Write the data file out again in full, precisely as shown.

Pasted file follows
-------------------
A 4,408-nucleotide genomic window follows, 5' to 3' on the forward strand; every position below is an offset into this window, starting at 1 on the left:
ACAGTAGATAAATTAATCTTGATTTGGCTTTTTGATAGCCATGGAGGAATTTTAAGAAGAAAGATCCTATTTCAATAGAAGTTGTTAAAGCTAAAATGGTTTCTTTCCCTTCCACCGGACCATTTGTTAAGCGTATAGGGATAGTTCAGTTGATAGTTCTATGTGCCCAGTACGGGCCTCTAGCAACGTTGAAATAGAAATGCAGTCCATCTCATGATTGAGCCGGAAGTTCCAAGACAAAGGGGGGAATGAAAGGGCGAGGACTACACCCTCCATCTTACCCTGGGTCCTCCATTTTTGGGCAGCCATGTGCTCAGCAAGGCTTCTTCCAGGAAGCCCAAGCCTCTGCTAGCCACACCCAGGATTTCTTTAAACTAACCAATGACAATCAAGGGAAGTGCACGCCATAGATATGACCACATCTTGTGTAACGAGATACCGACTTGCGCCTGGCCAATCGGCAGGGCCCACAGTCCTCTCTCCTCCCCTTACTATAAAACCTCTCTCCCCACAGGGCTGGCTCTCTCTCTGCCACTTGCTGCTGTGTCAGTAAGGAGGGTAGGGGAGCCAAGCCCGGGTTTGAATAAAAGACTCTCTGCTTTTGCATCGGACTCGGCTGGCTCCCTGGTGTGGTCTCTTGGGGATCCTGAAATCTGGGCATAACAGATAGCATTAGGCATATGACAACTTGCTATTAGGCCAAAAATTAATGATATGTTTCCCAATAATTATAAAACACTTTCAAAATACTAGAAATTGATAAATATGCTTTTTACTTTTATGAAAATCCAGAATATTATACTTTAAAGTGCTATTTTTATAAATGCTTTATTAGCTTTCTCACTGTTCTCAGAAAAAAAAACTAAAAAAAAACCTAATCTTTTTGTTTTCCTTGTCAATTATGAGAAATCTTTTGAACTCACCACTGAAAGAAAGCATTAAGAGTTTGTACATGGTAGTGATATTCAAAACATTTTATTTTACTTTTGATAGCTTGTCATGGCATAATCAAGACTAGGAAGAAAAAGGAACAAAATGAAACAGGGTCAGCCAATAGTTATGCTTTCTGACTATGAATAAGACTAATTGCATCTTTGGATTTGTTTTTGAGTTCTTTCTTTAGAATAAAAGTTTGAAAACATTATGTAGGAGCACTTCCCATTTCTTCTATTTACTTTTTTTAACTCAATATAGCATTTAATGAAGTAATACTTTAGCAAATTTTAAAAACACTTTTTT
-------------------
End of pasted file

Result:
A 4,408-nucleotide genomic window follows, 5' to 3' on the forward strand; every position below is an offset into this window, starting at 1 on the left:
ACAGTAGATAAATTAATCTTGATTTGGCTTTTTGATAGCCATGGAGGAATTTTAAGAAGAAAGATCCTATTTCAATAGAAGTTGTTAAAGCTAAAATGGTTTCTTTCCCTTCCACCGGACCATTTGTTAAGCGTATAGGGATAGTTCAGTTGATAGTTCTATGTGCCCAGTACGGGCCTCTAGCAACGTTGAAATAGAAATGCAGTCCATCTCATGATTGAGCCGGAAGTTCCAAGACAAAGGGGGGAATGAAAGGGCGAGGACTACACCCTCCATCTTACCCTGGGTCCTCCATTTTTGGGCAGCCATGTGCTCAGCAAGGCTTCTTCCAGGAAGCCCAAGCCTCTGCTAGCCACACCCAGGATTTCTTTAAACTAACCAATGACAATCAAGGGAAGTGCACGCCATAGATATGACCACATCTTGTGTAACGAGATACCGACTTGCGCCTGGCCAATCGGCAGGGCCCACAGTCCTCTCTCCTCCCCTTACTATAAAACCTCTCTCCCCACAGGGCTGGCTCTCTCTCTGCCACTTGCTGCTGTGTCAGTAAGGAGGGTAGGGGAGCCAAGCCCGGGTTTGAATAAAAGACTCTCTGCTTTTGCATCGGACTCGGCTGGCTCCCTGGTGTGGTCTCTTGGGGATCCTGAAATCTGGGCATAACAGATAGCATTAGGCATATGACAACTTGCTATTAGGCCAAAAATTAATGATATGTTTCCCAATAATTATAAAACACTTTCAAAATACTAGAAATTGATAAATATGCTTTTTACTTTTATGAAAATCCAGAATATTATACTTTAAAGTGCTATTTTTATAAATGCTTTATTAGCTTTCTCACTGTTCTCAGAAAAAAAAACTAAAAAAAAACCTAATCTTTTTGTTTTCCTTGTCAATTATGAGAAATCTTTTGAACTCACCACTGAAAGAAAGCATTAAGAGTTTGTACATGGTAGTGATATTCAAAACATTTTATTTTACTTTTGATAGCTTGTCATGGCATAATCAAGACTAGGAAGAAAAAGGAACAAAATGAAACAGGGTCAGCCAATAGTTATGCTTTCTGACTATGAATAAGACTAATTGCATCTTTGGATTTGTTTTTGAGTTCTTTCTTTAGAATAAAAGTTTGAAAACATTATGTAGGAGCACTTCCCATTTCTTCTATTTACTTTTTTTAACTCAATATAGCATTTAATGAAGTAATACTTTAGCAAATTTTAAAAACACTTTTTT